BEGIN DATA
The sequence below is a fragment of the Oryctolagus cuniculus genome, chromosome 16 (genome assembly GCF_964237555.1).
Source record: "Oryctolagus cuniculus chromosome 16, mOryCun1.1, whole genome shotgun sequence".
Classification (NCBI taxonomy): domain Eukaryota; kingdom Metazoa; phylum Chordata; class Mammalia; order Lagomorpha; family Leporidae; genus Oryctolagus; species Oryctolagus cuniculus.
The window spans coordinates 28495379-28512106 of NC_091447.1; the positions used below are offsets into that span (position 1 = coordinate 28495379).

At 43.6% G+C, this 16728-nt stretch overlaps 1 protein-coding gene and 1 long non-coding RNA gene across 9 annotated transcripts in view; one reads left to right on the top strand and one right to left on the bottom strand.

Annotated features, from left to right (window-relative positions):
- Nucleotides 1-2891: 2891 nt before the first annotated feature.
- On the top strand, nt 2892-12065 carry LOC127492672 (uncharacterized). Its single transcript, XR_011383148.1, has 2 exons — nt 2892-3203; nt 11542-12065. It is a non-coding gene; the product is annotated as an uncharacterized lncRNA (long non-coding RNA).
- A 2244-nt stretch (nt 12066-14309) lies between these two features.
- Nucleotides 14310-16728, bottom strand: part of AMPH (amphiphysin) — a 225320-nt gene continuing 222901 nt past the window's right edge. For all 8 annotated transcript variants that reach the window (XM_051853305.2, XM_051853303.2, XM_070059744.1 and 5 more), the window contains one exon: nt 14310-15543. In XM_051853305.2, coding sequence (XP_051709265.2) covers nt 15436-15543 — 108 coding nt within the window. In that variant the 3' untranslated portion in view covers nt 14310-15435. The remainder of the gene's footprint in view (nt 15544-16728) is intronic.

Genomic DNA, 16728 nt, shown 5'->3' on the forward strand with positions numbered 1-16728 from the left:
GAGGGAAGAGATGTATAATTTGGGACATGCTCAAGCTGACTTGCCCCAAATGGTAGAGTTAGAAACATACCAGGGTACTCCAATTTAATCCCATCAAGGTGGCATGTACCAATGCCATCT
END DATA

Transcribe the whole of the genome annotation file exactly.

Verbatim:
The sequence below is a fragment of the Oryctolagus cuniculus genome, chromosome 16 (genome assembly GCF_964237555.1).
Source record: "Oryctolagus cuniculus chromosome 16, mOryCun1.1, whole genome shotgun sequence".
Classification (NCBI taxonomy): domain Eukaryota; kingdom Metazoa; phylum Chordata; class Mammalia; order Lagomorpha; family Leporidae; genus Oryctolagus; species Oryctolagus cuniculus.
The window spans coordinates 28495379-28512106 of NC_091447.1; the positions used below are offsets into that span (position 1 = coordinate 28495379).

At 43.6% G+C, this 16728-nt stretch overlaps 1 protein-coding gene and 1 long non-coding RNA gene across 9 annotated transcripts in view; one reads left to right on the top strand and one right to left on the bottom strand.

Annotated features, from left to right (window-relative positions):
- Nucleotides 1-2891: 2891 nt before the first annotated feature.
- On the top strand, nt 2892-12065 carry LOC127492672 (uncharacterized). Its single transcript, XR_011383148.1, has 2 exons — nt 2892-3203; nt 11542-12065. It is a non-coding gene; the product is annotated as an uncharacterized lncRNA (long non-coding RNA).
- A 2244-nt stretch (nt 12066-14309) lies between these two features.
- Nucleotides 14310-16728, bottom strand: part of AMPH (amphiphysin) — a 225320-nt gene continuing 222901 nt past the window's right edge. For all 8 annotated transcript variants that reach the window (XM_051853305.2, XM_051853303.2, XM_070059744.1 and 5 more), the window contains one exon: nt 14310-15543. In XM_051853305.2, coding sequence (XP_051709265.2) covers nt 15436-15543 — 108 coding nt within the window. In that variant the 3' untranslated portion in view covers nt 14310-15435. The remainder of the gene's footprint in view (nt 15544-16728) is intronic.

Genomic DNA, 16728 nt, shown 5'->3' on the forward strand with positions numbered 1-16728 from the left:
GAGGGAAGAGATGTATAATTTGGGACATGCTCAAGCTGACTTGCCCCAAATGGTAGAGTTAGAAACATACCAGGGTACTCCAATTTAATCCCATCAAGGTGGCATGTACCAATGCCATCT